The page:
Clarissa Munger Badger: Artist & Poet

Springtime, with the trees and gardens blossoming all around us, is a perfect time to remember Clarissa Munger Badger (1806-1889), the Madison artist and poet who excelled in the 19th-century world of botanical illustration. From 1859 to 1867, Clarissa’s watercolor folios, along with her original poetry, were published as color

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Ivory

Some of us will remember the scene in the 1967 film The Graduate where Dustin Hoffman’s character is taken aside while pondering his future career after graduation. He was cryptically advised to consider “one word — plastics.” One hundred years earlier, he might have received similar advice: “Ivory.” Traded for

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Swords and Sabers

The Madison Historical Society has an impressive collection of swords and sabers once proudly owned by Madison men from the 1770s to the late 1800s. They are still shiny, and some have embossed or inlaid designs on their blades. As military weapons, they illustrate the skill and artistry of their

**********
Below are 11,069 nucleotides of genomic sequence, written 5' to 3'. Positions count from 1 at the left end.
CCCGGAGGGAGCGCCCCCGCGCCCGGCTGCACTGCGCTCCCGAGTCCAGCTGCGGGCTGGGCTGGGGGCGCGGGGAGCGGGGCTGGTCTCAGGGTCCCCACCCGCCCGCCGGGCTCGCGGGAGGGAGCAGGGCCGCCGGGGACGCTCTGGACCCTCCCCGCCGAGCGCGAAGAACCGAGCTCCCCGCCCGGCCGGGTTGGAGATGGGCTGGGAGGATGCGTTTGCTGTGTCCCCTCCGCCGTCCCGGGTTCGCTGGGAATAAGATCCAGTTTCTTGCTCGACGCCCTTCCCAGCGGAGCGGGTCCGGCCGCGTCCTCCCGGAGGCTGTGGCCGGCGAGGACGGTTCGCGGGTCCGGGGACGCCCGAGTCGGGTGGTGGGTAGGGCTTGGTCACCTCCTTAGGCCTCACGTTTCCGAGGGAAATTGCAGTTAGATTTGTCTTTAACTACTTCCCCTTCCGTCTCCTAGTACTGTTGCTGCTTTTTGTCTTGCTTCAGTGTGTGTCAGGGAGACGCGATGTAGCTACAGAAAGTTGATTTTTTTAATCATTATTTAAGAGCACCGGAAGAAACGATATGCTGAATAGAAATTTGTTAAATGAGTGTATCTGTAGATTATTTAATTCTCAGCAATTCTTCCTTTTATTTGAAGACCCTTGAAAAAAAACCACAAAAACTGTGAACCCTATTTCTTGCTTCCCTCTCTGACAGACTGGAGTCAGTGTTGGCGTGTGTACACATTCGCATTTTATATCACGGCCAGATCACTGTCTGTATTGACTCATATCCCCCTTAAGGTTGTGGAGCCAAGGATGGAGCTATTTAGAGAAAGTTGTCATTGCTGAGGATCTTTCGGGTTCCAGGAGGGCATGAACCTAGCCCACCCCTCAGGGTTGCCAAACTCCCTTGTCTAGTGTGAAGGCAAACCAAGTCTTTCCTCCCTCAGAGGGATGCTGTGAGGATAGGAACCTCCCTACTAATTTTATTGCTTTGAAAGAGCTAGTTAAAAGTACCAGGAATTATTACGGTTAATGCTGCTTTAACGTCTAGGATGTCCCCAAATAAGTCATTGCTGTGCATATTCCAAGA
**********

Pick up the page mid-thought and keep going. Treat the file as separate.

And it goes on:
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Summer Theater Debuts in Madison

Before texting, cellphones, television, and commercial radio nibbled into our leisure time, two young Madison women shared a dream: to start a summer theater, one of the first in New England. Combining their aspirations, they created the “Woodland Garden Plays.” A wooded path behind the Wilcox home on Island Avenue

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Detail of pewter whale oil lamp

Lighting Madison

Thomas Edison is rightfully saluted as a creative genius who brought electric lights and other modern wonders to the world. But a look through the Madison Historical Society’s examples of early lighting devices (beyond candles) is proof that ingenuity was plentiful, long before Edison invented the incandescent light bulb. The

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